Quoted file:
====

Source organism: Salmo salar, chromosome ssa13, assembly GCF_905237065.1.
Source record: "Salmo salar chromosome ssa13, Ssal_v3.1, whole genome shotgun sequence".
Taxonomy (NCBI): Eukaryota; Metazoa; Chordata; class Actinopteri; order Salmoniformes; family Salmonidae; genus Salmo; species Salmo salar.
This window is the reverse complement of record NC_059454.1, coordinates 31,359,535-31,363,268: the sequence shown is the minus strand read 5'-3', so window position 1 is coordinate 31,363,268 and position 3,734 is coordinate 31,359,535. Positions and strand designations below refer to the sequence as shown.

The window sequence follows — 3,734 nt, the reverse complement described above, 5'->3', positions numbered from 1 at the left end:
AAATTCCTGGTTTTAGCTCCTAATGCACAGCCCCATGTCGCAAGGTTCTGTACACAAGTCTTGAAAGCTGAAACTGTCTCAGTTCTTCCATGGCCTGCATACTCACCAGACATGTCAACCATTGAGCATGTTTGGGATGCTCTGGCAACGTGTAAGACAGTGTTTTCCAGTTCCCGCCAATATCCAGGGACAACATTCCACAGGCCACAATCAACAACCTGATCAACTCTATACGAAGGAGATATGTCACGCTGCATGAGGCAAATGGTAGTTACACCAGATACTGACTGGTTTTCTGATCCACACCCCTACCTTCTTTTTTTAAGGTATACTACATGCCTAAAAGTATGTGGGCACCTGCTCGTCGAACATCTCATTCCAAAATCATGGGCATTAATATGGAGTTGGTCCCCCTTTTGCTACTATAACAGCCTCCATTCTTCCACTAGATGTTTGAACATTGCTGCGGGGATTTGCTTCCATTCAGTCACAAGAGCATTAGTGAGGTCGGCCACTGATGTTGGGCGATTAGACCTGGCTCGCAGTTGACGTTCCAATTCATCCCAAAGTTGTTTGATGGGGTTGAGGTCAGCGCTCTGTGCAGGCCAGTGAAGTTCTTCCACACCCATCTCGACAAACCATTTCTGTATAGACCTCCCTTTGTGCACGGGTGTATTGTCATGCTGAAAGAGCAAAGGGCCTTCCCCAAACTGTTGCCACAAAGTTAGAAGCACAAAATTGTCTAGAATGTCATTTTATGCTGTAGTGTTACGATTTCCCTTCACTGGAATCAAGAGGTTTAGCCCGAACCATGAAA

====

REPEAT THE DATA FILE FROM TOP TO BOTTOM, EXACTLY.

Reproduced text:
Source organism: Salmo salar, chromosome ssa13, assembly GCF_905237065.1.
Source record: "Salmo salar chromosome ssa13, Ssal_v3.1, whole genome shotgun sequence".
Taxonomy (NCBI): Eukaryota; Metazoa; Chordata; class Actinopteri; order Salmoniformes; family Salmonidae; genus Salmo; species Salmo salar.
This window is the reverse complement of record NC_059454.1, coordinates 31,359,535-31,363,268: the sequence shown is the minus strand read 5'-3', so window position 1 is coordinate 31,363,268 and position 3,734 is coordinate 31,359,535. Positions and strand designations below refer to the sequence as shown.

The window sequence follows — 3,734 nt, the reverse complement described above, 5'->3', positions numbered from 1 at the left end:
AAATTCCTGGTTTTAGCTCCTAATGCACAGCCCCATGTCGCAAGGTTCTGTACACAAGTCTTGAAAGCTGAAACTGTCTCAGTTCTTCCATGGCCTGCATACTCACCAGACATGTCAACCATTGAGCATGTTTGGGATGCTCTGGCAACGTGTAAGACAGTGTTTTCCAGTTCCCGCCAATATCCAGGGACAACATTCCACAGGCCACAATCAACAACCTGATCAACTCTATACGAAGGAGATATGTCACGCTGCATGAGGCAAATGGTAGTTACACCAGATACTGACTGGTTTTCTGATCCACACCCCTACCTTCTTTTTTTAAGGTATACTACATGCCTAAAAGTATGTGGGCACCTGCTCGTCGAACATCTCATTCCAAAATCATGGGCATTAATATGGAGTTGGTCCCCCTTTTGCTACTATAACAGCCTCCATTCTTCCACTAGATGTTTGAACATTGCTGCGGGGATTTGCTTCCATTCAGTCACAAGAGCATTAGTGAGGTCGGCCACTGATGTTGGGCGATTAGACCTGGCTCGCAGTTGACGTTCCAATTCATCCCAAAGTTGTTTGATGGGGTTGAGGTCAGCGCTCTGTGCAGGCCAGTGAAGTTCTTCCACACCCATCTCGACAAACCATTTCTGTATAGACCTCCCTTTGTGCACGGGTGTATTGTCATGCTGAAAGAGCAAAGGGCCTTCCCCAAACTGTTGCCACAAAGTTAGAAGCACAAAATTGTCTAGAATGTCATTTTATGCTGTAGTGTTACGATTTCCCTTCACTGGAATCAAGAGGTTTAGCCCGAACCATGAAA